Our aim was improve the mental health of both children and parents, reduce risks of abuse and later antisocial behaviour, and promote happier, better functioning family lives.

We also adapted Family Caring Trust's optional session on children's spiritual development to suit our own approach and found it an excellent opportunity to engage in respectful discussion about spiritual matters with parents who were interested.

Eight years on, we now receive referrals from local GPs and health visitors and have developed a working relationship with the local Sure Start Centre. We now also use the Incredible Years programme for families with more severe needs. We have seen remarkable changes in the lives of many families: parent-child relationships have blossomed, children's behaviour has improved and parents have said how much less stressed they feel. In some, we have also seen spiritual change and growth. For us, these are very good recommendations for any church or other organisation wishing to serve its local community.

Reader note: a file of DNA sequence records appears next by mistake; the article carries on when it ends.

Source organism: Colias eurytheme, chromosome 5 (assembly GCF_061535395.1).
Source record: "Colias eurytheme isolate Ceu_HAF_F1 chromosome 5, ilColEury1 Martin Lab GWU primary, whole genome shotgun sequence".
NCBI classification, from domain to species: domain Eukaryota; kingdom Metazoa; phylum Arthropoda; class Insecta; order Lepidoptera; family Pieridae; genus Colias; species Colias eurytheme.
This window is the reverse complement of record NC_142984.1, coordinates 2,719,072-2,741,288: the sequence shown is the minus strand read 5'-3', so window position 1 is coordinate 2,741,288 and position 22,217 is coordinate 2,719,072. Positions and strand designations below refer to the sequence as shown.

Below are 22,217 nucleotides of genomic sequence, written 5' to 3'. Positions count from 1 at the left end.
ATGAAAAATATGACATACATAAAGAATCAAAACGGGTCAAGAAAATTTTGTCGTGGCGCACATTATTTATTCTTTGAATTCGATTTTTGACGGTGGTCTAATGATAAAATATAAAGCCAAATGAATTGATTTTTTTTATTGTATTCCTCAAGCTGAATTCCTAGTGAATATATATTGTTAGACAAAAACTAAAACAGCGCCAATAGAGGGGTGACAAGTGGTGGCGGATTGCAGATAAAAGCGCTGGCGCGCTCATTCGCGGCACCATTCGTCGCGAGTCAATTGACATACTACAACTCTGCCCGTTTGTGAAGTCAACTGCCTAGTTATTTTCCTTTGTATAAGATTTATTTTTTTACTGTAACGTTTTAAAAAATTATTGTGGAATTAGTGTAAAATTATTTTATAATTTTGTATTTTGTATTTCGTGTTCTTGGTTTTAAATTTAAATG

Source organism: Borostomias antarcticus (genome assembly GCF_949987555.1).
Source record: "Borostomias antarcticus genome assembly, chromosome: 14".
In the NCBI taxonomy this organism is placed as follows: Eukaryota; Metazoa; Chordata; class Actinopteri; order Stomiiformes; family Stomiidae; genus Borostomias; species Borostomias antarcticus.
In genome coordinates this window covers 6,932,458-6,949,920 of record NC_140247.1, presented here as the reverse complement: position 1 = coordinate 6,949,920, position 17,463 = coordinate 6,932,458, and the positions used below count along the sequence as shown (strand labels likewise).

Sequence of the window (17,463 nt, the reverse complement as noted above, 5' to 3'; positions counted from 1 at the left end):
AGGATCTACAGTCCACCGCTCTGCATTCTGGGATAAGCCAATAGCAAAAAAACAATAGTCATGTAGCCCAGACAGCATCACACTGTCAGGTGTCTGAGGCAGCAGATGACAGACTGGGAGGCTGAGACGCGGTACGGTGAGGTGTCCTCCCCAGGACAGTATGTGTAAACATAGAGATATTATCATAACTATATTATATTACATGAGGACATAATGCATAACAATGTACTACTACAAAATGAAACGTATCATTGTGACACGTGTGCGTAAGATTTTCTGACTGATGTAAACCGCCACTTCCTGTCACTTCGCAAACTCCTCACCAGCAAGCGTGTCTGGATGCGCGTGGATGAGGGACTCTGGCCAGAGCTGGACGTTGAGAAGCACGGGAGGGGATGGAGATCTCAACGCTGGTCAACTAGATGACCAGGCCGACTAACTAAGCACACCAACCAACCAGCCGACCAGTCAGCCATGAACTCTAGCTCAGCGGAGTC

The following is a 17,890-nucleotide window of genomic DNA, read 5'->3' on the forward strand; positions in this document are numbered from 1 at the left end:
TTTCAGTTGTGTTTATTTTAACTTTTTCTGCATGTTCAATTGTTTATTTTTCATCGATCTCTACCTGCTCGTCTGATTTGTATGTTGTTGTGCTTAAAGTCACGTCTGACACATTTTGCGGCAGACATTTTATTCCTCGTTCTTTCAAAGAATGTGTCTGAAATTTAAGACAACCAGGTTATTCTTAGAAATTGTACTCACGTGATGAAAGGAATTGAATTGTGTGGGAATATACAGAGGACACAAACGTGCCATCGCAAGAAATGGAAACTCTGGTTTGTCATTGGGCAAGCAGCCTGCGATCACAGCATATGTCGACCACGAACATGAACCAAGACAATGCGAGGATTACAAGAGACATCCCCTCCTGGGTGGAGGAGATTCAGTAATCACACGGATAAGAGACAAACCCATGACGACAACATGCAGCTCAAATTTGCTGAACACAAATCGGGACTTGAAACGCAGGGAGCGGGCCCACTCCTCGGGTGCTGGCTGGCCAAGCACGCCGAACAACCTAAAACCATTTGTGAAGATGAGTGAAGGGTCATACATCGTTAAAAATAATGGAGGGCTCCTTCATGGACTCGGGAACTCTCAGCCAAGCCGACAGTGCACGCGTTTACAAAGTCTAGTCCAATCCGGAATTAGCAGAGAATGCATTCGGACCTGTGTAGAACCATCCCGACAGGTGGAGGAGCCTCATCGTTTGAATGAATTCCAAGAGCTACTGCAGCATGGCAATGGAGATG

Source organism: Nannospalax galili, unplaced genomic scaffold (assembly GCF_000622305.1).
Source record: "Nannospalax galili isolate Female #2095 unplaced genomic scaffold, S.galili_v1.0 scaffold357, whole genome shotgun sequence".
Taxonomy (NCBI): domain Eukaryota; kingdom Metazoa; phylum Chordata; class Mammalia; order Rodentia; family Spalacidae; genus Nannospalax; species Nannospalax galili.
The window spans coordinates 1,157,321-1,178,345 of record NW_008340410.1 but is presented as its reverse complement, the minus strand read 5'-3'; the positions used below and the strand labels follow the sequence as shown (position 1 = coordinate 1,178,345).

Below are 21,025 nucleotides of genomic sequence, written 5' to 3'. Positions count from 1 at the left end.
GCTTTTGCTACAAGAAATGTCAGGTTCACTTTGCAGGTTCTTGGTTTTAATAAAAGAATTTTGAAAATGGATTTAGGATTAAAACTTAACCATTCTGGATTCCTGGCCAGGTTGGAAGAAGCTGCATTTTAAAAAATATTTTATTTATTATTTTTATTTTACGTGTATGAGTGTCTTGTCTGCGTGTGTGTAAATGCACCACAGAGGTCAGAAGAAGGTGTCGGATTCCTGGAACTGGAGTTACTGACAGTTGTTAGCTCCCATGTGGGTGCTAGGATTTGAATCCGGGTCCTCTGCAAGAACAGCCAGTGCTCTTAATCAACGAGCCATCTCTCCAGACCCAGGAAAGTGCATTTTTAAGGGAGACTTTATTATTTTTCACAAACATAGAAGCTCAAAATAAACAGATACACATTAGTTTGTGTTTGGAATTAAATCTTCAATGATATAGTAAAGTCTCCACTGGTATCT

Sandra and Daisy

Sandra, a 38 year old single mother of 20 month old Daisy, attended one of our courses because of difficulty coping with Daisy's tantrums and with her behaviour in public places. Things had got so bad that Sandra's friends didn't want Daisy to visit anymore. Sandra felt absolutely desperate.

On the course Sandra learned how to communicate with Daisy and make time to have fun; about dealing with tantrums; and how to share consistency in discipline with significant others in Daisy's life.